• Arterial Blood Supply:
    • The celiac trunk, which is the first major branch of the aorta after the aorta traverses the diaphragm. The celiac trunk immediately divides into three predominant arteries: the common hepatic artery, the splenic artery, and the left gastric artery.
    • The left gastric artery runs the lesser curvature of the stomach and eventually anastomoses with the common hepatic artery. The greater curvature of the stomach receives vascular supply from the anastomoses of the left and right gastroepiploic arteries. The left originates as a branch of the splenic artery, and the right originates from the common hepatic artery.[9]
  • Venous Drainage:
    • The stomach predominately drains via the portal system to the liver before entering the inferior vena cava. The anastomoses drain the lesser curvature of the left and right gastric vein to the portal vein. The greater curvature is drained by the anastomoses between the left and right veins to the superior mesenteric vein, which eventually drains into the portal vein as well. 
  • Lymphatic Drainage:
    • The lymphatic vessels travel with the vasculature of the stomach along the lesser and greater curvatures of the stomach. Lymph fluid drains sequentially through several lymph node systems depending on the stomach region. Half of the fundus drains to the pancreaticolienal group, while the remaining half and the cardia drain to the Superior gastric group of lymph nodes. The body of the stomach drains to the inferior gastric subpyloric group of nodes, while the pyloric region drains to the suprapyloric group of nodes. All groups drain eventually into the celiac lymph node. Once the lymph is at the celiac node, the lymph drains through the cisterna chyli to the Thoracic duct where it returns to the heart.


The stomach is susceptible to several primary pathologies that all manifest with similar symptomatology of epigastric pain, burning, gnawing discomfort, nausea/vomiting (+/- blood), satiety, and distention. Pathologies can subdivide into the following categories:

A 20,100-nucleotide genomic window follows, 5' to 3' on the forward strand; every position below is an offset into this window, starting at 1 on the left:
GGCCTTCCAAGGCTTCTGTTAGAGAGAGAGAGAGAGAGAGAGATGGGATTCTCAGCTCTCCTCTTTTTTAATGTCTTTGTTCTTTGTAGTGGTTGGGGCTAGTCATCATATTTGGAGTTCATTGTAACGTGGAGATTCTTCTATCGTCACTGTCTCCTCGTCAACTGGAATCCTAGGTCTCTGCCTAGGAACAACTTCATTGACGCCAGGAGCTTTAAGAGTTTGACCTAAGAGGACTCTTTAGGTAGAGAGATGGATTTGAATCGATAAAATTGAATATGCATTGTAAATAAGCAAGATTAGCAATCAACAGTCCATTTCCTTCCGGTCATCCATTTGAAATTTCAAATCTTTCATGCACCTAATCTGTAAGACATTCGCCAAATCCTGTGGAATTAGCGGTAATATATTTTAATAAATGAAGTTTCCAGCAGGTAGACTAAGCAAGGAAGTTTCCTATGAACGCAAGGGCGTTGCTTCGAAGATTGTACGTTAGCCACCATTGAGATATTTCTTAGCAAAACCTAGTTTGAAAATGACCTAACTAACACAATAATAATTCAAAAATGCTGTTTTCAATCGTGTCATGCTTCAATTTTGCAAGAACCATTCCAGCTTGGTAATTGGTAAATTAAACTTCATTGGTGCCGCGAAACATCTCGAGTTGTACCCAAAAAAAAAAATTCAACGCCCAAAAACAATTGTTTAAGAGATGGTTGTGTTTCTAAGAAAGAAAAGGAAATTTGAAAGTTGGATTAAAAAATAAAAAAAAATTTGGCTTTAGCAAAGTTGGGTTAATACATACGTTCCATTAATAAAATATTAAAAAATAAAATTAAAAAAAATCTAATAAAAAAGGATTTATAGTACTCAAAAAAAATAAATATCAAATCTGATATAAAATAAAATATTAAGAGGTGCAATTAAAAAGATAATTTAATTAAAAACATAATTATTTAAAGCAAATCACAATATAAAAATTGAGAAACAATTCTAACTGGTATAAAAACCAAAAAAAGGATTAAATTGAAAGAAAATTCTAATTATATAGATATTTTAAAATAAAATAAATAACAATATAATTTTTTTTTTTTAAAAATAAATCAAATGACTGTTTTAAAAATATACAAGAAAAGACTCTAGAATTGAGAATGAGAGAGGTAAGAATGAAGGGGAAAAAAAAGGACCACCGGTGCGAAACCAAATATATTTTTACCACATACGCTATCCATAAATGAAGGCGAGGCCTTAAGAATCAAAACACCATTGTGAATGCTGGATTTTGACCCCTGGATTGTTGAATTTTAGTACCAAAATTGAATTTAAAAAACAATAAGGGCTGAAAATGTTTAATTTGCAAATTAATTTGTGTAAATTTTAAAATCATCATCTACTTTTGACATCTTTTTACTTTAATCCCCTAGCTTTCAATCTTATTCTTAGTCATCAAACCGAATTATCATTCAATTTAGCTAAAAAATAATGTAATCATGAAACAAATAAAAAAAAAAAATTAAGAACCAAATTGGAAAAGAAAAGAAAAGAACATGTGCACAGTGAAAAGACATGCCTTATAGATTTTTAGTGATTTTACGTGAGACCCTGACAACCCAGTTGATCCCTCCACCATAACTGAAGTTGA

• Anatomical Pathologies:
    • Hypertrophic Pyloric Stenosis:
      • HPS is a condition that results from hyperplasia of the muscular layers in the mucosal wall of the pylorus in the stomach. The thickening of the pylorus leads to structural obstruction of the gastric outlet clinically presented with projectile nonbilious, non-bloody vomitus in an infant. Commonly, this condition develops in caucasian, first-born males around four weeks of age. Hypochloremic hypokalemic metabolic alkalosis develops from hydrochloric acid loss and the body's attempt to compensate for the alkalosis by increasing the renal tubular reabsorption of H+ ions, by eliminating K+ ions. On physical exam, a palpable epigastric mass, the shape, and size of an olive ("palpable olive") may be apparent. Definitive treatment is a surgical correction called a pyloromyotomy.[10]
  • Ulcerative Pathologies:
    • Peptic Ulcer Disease:
      • Gastric ulcers occur when the mucosa and submucosa of the stomach lining break down and are commonly due to H. pylori or long-term NSAID use. Less common causes include stress, diet, infection, and rarely, tumors. Often, ulcers are present in either the stomach mucosa (pain worsens after eating) or the duodenal mucosa (pain improves after eating). Patients often describe the pain as a burning or gnawing-type of pain felt in the epigastric region that may or may not radiate to the back. Patients who are clinically suspicious for peptic ulcer disease, an EGD (esophagogastroduodenoscopy) evaluation is a standard of care along with H. pylori testing. If H. pylori-positive, patient treatment will be with a proton pump inhibitor, amoxicillin, and clarithromycin. For penicillin-allergic patients, metronidazole can be an alternative. For H. pylori-negative patients with gastric ulcerations, further history should be obtained regarding NSAID use or other symptoms that could elucidate a potential etiology.
      • The gold standard for testing is esophagogastroduodenoscopy (EGD). Management typically includes H2-receptor antagonists and proton pump inhibitors (PPIs).[9]